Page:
- the tumor grade, which indicates how abnormal the cancer cells are; the higher the grade, the faster the cells grow and spread
It’s best to go in with the understanding that the timetable is subject to change.
Chemo drugs generally stay in your body for a few hours to a few days.
Most chemotherapy drugs are broken down by your liver and kidneys. The drug is excreted with urine, stool, and sweat. How long it takes to leave your body depends on:
- the specific drug
- your kidney and liver health
- other medications in your system
- your age
If your treatment plan calls for lengthy chemotherapy treatment, your oncologist may recommend a central venous catheter, or chemo port.
This device is implanted into a large vein, typically in your upper chest, during minor outpatient surgery. The port allows for easier access to your veins so you won’t have to deal with repeated needle sticks each time you have chemotherapy.
During each treatment, the IV with the chemo drugs will be inserted directly into your port. The port can also be used for blood tests and other medications.
Before your first chemo infusion, the treatment center will provide you with specifics about what to expect.
It’s important to arrange for transportation because you might not feel up to driving after treatment. Some clinics allow you to bring someone to sit with you during treatment. It’s up to you if you want someone with you, or if you’d prefer to be alone during your infusion.
Since you might be in treatment for several hours, it’s best to eat first unless your doctor says otherwise. Some infusion centers provide snacks and drinks. Some have refrigerators and microwaves so you can bring your own snacks.
- a water bottle and snacks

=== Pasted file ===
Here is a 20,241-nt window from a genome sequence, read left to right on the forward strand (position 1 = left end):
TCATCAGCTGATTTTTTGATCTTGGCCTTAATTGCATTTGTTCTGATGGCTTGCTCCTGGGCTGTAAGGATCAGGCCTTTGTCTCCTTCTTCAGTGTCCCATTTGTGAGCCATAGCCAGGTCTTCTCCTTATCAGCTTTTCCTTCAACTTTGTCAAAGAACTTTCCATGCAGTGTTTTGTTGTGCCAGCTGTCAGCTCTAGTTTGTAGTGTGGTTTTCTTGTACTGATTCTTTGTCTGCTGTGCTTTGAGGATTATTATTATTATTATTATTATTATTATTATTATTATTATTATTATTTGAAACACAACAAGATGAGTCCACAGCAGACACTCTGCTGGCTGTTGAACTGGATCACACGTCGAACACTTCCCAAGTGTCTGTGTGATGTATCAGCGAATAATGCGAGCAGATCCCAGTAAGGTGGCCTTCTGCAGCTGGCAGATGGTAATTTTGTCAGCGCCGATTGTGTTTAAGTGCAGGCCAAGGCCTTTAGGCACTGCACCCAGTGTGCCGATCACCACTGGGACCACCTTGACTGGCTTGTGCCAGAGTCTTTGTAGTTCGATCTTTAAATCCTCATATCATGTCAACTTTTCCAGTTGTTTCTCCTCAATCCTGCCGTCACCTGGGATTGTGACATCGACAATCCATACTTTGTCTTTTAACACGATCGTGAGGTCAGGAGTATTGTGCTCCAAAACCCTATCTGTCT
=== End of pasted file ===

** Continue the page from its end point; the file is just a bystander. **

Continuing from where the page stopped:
- books or magazines
- electronic devices and headphones
- a cozy blanket and socks
- a warm hat
After your first infusion, you’ll have a better idea of what items were helpful and if there are other things you want to take along for your next infusion.
A few things must happen before your first infusion can begin, such as:
- blood tests
- a check of vital signs
- a review of symptoms and side effects
- ordering and mixing the medication
If you have a chemo port, it’ll be flushed out. If you don’t have a port, a catheter will be inserted into a large vein, typically in your arm. Chemo drugs and medications given with chemo can cause immediate symptoms such as:
- a stinging sensation at the point of entry
- metallic taste
If your infusion is expected to last an hour or longer, you’ll likely be offered a reclining chair. It’s OK to close your eyes and shut out the world during treatment. Lots of people nap right through it. You can pass the time with conversation, reading, or working on your laptop.
You’ll be able to get up and use the bathroom as needed during your infusion.
Side effects do tend to increase with each cycle and may include:
- altered taste and smell
- lack of appetite, weight loss
- diarrhea or constipation
- changes to nails and skin, such as a rash
- bruising, bleeding
- mouth sores
- nerve damage (neuropathy)
- mood changes
- brain fog (chemo brain)
- changes in sex drive
Keep your oncology team in the loop. Many side effects are treatable and some may signal serious complications.
Your oncology team is your best source of information. You might also find it helpful to download these free booklets about chemotherapy:
Chemotherapy is an effective treatment for many types of cancer. When it comes to which drugs you’ll get and what side effects you’ll have, many variables come into play. Your experience with chemo may be very different than someone else’s.
Chemo is given in cycles, with a typical infusion time of several hours, although it can be a day or longer in some cases. How long you’ll need chemotherapy depends on your treatment goals and how your body responds. Your treatment plan may need to be adjusted along the way.
Before starting chemotherapy, your oncology team will give you an overview of what to expect. These healthcare professionals are trained to answer all your questions and help you understand your treatment. No question is too minor, so don’t hesitate to ask them anything about your treatment or your diagnosis.